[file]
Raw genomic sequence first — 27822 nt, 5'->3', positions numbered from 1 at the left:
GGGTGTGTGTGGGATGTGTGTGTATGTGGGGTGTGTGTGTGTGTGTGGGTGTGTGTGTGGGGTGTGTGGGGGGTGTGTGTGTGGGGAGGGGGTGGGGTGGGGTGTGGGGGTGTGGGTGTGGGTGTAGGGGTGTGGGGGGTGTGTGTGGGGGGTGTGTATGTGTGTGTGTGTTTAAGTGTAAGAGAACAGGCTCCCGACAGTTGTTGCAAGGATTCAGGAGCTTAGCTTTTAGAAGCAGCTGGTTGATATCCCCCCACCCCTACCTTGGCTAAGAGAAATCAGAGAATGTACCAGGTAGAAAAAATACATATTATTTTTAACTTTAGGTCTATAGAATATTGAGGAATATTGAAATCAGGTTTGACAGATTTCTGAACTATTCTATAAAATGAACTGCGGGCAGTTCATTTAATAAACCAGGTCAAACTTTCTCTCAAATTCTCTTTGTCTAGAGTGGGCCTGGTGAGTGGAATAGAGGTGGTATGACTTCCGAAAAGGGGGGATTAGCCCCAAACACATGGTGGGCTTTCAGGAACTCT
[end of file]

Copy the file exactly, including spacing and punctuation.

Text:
Raw genomic sequence first — 27822 nt, 5'->3', positions numbered from 1 at the left:
GGGTGTGTGTGGGATGTGTGTGTATGTGGGGTGTGTGTGTGTGTGTGGGTGTGTGTGTGGGGTGTGTGGGGGGTGTGTGTGTGGGGAGGGGGTGGGGTGGGGTGTGGGGGTGTGGGTGTGGGTGTAGGGGTGTGGGGGGTGTGTGTGGGGGGTGTGTATGTGTGTGTGTGTTTAAGTGTAAGAGAACAGGCTCCCGACAGTTGTTGCAAGGATTCAGGAGCTTAGCTTTTAGAAGCAGCTGGTTGATATCCCCCCACCCCTACCTTGGCTAAGAGAAATCAGAGAATGTACCAGGTAGAAAAAATACATATTATTTTTAACTTTAGGTCTATAGAATATTGAGGAATATTGAAATCAGGTTTGACAGATTTCTGAACTATTCTATAAAATGAACTGCGGGCAGTTCATTTAATAAACCAGGTCAAACTTTCTCTCAAATTCTCTTTGTCTAGAGTGGGCCTGGTGAGTGGAATAGAGGTGGTATGACTTCCGAAAAGGGGGGATTAGCCCCAAACACATGGTGGGCTTTCAGGAACTCT